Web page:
The local fans in the Tampa Bay area hated it. And if they didn't outright hate it, they held reservations toward it as it was such a profound and abrupt change from what they associated with the franchise. That was what the immediate reaction on January 31st, 2011 as the Tampa Bay Lightning grandly unveiled a new brand and uniform system that employed a minimalist design concept with both the team logo and uniform.
It was a bold contrast to what the Lightning had employed since inception into the NHL; the silver circular crest with lightning strike and team-defining text as a first logo; the black, white, blue and gray utilized in the initial jersey designs (and the illegible Reporter-Two font text that appeared briefly on the backs of uniforms). There was the thunderstorm 3rd jersey (that either lives on in fans dreams or haunts them in their nightmares depending on who you talk to) that seemed a perfect example of an over-thought mess of a design.
The 2007 logo/uniform redesign for Tampa Bay was more minimalist in color use, but also transformed the key element of the logo (the lightning strike) into a cartoony caricature. There had been an adverse reaction to that one when it was launched too, but people learned to love it and initially longed it when the current logo and uniform system hit the ice in the fall of 2011.
But do you feel the same way about things two years later?
Perhaps it was Icethetics report that the Lightning were going to a new uniform in 2011-12 that prompted the Bolts organization to unveil the designs in winter of 2011 - long before the conclusion of the 2010-11 season and before more leaks could take place - or just a savvy business decision. While fans reacted adversely upon first glance of the jersey / uniform system redesign, they were exposed to the new design all over the place at Times Palace (on signs, at center ice, in team promo graphics, with some products available in the team store, etc). The saturation prepared people for the change. It helped them adapt to it.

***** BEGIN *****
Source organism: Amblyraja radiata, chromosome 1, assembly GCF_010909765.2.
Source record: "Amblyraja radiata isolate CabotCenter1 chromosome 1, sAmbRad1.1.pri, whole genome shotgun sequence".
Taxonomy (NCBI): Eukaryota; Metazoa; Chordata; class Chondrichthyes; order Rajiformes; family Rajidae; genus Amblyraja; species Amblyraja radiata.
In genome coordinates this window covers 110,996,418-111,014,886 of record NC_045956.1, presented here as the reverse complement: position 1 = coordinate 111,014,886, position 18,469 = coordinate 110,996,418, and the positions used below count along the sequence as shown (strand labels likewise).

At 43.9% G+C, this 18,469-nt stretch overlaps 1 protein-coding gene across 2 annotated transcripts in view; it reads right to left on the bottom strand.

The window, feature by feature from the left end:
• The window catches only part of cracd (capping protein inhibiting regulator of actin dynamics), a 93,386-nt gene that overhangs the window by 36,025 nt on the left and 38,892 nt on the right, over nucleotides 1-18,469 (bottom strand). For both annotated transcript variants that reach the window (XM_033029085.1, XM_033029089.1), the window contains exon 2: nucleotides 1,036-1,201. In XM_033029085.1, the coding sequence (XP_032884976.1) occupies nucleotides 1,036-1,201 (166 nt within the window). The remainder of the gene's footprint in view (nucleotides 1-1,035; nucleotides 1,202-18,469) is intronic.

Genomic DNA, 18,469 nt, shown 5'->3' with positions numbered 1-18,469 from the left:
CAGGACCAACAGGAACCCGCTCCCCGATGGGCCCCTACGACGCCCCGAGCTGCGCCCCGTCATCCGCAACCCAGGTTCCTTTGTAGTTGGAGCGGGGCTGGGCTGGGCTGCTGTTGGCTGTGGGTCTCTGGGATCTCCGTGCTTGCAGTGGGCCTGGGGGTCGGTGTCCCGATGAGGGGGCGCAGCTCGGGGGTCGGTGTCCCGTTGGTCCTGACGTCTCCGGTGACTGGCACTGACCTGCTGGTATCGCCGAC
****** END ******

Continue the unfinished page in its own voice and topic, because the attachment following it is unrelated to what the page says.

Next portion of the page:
Further saturation to the new design comes from the Bolts season ticket member promotion that provides each account with a Lightning jersey (customized as they see fit). That puts more of the Bolts new jersey into the stands, exposing the design and giving the perspective of a "blue-out" show of solidarity to those viewing games on TV.
Honestly, I can't tell you if fans have totally accepted the new duds as the identity of the Tampa Bay Lightning; I think there are plenty that still point out the design similarities between the Bolts and that of the Toronto Maple Leafs (colors) and Detroit Red Wings (overall design).
Whatever your opinion is, it would appear that what CEO Tod Leiweke, GM Steve Yzerman and owner Jeffrey Vinik set out to do - implement a classy, clean and clear mark to represent the Lightning franchise on and off the ice - has been achieved.